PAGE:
WHAT WE LIKE
- Front-end grip
- Riding position
- Ride & handling
NOT SO MUCH
- Rear styling
- Pillion footrests
Scooters are big business globally and, though they only make up a small percentage of the Australian two-wheeled market, around 10 percent, they have been a growth market in the last few years.
Standing out in the scooter market like a sikh at a Hillsong concert is the Piaggo MP3. Where almost every other scoot on the market is a two-wheeled proposition, this bad boy has three wheels – two at the front and one at the back.
Apart from potentially outrageous powerslides, there's a lot of positives to having two front wheels working in tandem via a special parallel cantilevered system. As well as improved front end traction and therefore braking, the Piaggio MP3 features a locking system so that when you come to a halt, you just flick and switch and the vehicle remains upright. Ergo, when you're wearing slippers and the road is wet, this means no more soggy feet. Genius!
ON THE ROAD
After familiarising myself with the controls – throttle, brakes, locking mechanism – I proceeded to have a quick trundle around the carpark before venturing out on the road, fearful of how the front end worked.
Turns out I probably didn't need the entrée course because riding the MP3 is like making love – instinct takes over and the event is entirely pleasurable.
Never has a scooter felt so effortlessly smooth to ride. Granted, the 250cc engine could probably use a bit more poke (there's a 400cc version which remedies this) but the way it turns, nay, carves through corners is one of the most enjoyable experiences this side of a track day on a modern supersport at Philip Island.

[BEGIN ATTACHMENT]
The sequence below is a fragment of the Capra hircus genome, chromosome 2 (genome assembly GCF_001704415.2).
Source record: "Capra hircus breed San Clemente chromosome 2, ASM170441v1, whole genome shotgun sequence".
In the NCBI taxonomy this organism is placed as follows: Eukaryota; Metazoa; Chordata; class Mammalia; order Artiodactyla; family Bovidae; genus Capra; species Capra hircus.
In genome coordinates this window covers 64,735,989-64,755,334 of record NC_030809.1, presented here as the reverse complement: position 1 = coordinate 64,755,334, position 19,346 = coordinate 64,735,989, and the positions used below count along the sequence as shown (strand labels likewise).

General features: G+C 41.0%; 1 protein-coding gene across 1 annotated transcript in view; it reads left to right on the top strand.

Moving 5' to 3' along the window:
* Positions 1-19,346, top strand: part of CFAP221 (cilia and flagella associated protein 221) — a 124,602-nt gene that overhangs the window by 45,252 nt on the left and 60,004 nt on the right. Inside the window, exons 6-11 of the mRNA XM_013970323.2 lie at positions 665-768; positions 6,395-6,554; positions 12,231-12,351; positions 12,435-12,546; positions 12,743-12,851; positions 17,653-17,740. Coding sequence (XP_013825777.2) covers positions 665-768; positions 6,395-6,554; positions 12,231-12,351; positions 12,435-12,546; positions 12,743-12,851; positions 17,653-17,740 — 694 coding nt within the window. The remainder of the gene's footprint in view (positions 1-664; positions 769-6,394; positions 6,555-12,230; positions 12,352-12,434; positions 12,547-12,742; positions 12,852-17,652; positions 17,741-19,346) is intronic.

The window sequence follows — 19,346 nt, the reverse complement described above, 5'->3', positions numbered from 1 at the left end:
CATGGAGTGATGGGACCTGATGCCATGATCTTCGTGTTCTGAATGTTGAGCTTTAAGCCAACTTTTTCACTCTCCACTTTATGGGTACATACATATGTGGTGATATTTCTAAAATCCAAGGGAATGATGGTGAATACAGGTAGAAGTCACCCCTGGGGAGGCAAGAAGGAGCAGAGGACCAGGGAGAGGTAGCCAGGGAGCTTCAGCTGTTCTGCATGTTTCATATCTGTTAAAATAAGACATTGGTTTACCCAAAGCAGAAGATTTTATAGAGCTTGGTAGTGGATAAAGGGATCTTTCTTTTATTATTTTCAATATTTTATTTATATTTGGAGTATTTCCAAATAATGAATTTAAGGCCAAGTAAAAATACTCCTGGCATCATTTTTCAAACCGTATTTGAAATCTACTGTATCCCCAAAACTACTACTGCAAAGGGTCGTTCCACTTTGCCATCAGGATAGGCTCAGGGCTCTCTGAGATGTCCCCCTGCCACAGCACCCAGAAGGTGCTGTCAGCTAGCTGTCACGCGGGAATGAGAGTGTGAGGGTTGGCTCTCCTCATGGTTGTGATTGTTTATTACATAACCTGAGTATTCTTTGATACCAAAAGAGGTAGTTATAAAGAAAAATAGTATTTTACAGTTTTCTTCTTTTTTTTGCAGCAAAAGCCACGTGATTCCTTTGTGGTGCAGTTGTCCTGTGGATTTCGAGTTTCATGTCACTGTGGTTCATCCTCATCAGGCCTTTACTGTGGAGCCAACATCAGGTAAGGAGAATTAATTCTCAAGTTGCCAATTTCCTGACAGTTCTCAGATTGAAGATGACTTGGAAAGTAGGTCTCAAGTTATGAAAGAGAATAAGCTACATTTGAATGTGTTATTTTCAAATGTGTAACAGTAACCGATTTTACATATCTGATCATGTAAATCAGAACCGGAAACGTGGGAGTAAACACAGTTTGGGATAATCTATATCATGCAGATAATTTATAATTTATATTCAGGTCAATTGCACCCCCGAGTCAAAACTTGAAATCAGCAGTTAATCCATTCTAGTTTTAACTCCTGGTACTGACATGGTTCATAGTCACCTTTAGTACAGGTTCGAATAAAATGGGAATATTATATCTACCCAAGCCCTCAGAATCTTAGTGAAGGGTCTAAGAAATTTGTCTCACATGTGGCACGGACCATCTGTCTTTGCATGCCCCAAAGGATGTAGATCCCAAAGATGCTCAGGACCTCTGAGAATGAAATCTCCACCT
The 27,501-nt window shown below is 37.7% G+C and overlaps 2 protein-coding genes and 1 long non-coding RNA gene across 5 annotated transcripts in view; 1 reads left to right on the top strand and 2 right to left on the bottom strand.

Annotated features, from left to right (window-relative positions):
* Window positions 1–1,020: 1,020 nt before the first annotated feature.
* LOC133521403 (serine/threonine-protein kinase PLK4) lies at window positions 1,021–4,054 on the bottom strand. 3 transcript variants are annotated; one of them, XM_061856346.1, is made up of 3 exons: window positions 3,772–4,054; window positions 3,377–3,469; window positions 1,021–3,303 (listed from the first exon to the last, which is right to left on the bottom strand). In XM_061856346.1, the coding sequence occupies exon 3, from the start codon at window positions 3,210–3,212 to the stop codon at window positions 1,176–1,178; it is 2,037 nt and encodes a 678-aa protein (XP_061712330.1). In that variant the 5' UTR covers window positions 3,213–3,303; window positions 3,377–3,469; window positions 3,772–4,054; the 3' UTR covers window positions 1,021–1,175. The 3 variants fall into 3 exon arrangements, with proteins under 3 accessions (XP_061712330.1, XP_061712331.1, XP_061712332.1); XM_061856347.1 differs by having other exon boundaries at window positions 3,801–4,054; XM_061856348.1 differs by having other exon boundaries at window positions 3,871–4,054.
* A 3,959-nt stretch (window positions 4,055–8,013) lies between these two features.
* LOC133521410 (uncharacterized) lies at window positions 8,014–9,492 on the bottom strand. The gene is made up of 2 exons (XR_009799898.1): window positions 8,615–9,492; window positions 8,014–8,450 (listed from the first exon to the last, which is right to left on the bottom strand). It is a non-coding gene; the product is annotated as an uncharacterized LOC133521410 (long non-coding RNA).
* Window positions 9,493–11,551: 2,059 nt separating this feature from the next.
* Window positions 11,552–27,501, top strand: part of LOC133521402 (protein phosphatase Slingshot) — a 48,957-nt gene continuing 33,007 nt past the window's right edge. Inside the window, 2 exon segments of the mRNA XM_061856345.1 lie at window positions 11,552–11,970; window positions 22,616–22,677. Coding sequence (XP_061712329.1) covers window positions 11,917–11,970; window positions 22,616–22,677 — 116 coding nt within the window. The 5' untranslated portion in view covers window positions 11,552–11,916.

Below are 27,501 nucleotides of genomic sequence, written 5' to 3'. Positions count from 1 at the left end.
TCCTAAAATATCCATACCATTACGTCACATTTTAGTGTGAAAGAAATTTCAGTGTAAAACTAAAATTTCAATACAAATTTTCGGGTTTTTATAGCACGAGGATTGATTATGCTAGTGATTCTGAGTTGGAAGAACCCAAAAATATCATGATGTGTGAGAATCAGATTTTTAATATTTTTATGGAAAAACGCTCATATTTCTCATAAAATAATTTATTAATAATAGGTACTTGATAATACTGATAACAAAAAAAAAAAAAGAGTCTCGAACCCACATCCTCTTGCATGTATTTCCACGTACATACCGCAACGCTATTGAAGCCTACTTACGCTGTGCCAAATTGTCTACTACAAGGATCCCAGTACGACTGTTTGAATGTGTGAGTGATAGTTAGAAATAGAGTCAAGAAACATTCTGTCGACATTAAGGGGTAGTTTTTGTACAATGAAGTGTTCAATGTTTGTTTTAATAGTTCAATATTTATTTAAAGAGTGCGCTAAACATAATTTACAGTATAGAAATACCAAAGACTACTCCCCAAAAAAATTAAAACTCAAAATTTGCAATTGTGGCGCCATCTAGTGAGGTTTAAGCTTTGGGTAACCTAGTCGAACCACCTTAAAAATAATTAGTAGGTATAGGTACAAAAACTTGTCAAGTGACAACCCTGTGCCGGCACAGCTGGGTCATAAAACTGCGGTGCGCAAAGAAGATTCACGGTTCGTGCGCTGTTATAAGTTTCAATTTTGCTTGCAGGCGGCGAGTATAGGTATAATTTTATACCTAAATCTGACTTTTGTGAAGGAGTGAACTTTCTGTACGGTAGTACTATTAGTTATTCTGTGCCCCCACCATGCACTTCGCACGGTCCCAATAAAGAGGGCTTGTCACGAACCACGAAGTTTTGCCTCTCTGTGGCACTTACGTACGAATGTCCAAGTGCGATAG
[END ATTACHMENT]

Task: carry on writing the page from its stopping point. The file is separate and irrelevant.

Tipping the MP3 into corners is a little unnerving at first as the weight is a little different to most bikes and scoots. It's initially lighter yet the transition from upright to leaned over is so seamless and smooth you feel like you're on water rather than terra firma.
One of the most impressive aspects of the MP3, apart from the sheer fun of cranking through roundabouts at full tilt, is the front end grip.
My second day with the Piaggio MP3 was a rotten one weather wise, as the heavens opened and rain poured down from mid afternoon. I kept putting off leaving work, hoping the rain would ease, but by 7:30pm I'd had enough of being trash-talked by 12-year-olds on internet poker.
You see I only had a waterproof jacket, but as it turns out my jeans didn't get too wet in the driving rain, which is a testament to the MP3's lower limb weather protection. But even more impressive is the stability of the three-wheeled Italian, performing a right-angled turn across usually perilous tram tracks without missing a beat.